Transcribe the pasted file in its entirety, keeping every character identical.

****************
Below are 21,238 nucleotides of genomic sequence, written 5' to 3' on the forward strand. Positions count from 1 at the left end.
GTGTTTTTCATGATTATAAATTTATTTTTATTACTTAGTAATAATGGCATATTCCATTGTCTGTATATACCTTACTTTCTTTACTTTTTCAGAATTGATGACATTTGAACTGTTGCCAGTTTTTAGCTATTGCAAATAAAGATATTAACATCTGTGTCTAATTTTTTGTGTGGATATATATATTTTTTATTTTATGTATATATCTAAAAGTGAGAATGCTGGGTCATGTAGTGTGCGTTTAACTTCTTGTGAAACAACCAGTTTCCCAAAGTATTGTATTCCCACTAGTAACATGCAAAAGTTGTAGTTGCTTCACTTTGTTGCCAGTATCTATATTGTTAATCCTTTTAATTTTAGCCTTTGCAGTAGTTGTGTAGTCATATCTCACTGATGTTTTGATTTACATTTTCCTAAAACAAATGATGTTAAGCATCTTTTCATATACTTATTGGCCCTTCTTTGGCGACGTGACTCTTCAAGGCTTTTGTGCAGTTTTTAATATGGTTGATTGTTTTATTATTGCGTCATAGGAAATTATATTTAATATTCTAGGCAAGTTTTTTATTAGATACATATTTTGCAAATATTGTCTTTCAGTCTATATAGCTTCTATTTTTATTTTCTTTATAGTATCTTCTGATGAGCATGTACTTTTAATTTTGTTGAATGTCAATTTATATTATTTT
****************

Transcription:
Below are 21,238 nucleotides of genomic sequence, written 5' to 3' on the forward strand. Positions count from 1 at the left end.
GTGTTTTTCATGATTATAAATTTATTTTTATTACTTAGTAATAATGGCATATTCCATTGTCTGTATATACCTTACTTTCTTTACTTTTTCAGAATTGATGACATTTGAACTGTTGCCAGTTTTTAGCTATTGCAAATAAAGATATTAACATCTGTGTCTAATTTTTTGTGTGGATATATATATTTTTTATTTTATGTATATATCTAAAAGTGAGAATGCTGGGTCATGTAGTGTGCGTTTAACTTCTTGTGAAACAACCAGTTTCCCAAAGTATTGTATTCCCACTAGTAACATGCAAAAGTTGTAGTTGCTTCACTTTGTTGCCAGTATCTATATTGTTAATCCTTTTAATTTTAGCCTTTGCAGTAGTTGTGTAGTCATATCTCACTGATGTTTTGATTTACATTTTCCTAAAACAAATGATGTTAAGCATCTTTTCATATACTTATTGGCCCTTCTTTGGCGACGTGACTCTTCAAGGCTTTTGTGCAGTTTTTAATATGGTTGATTGTTTTATTATTGCGTCATAGGAAATTATATTTAATATTCTAGGCAAGTTTTTTATTAGATACATATTTTGCAAATATTGTCTTTCAGTCTATATAGCTTCTATTTTTATTTTCTTTATAGTATCTTCTGATGAGCATGTACTTTTAATTTTGTTGAATGTCAATTTATATTATTTT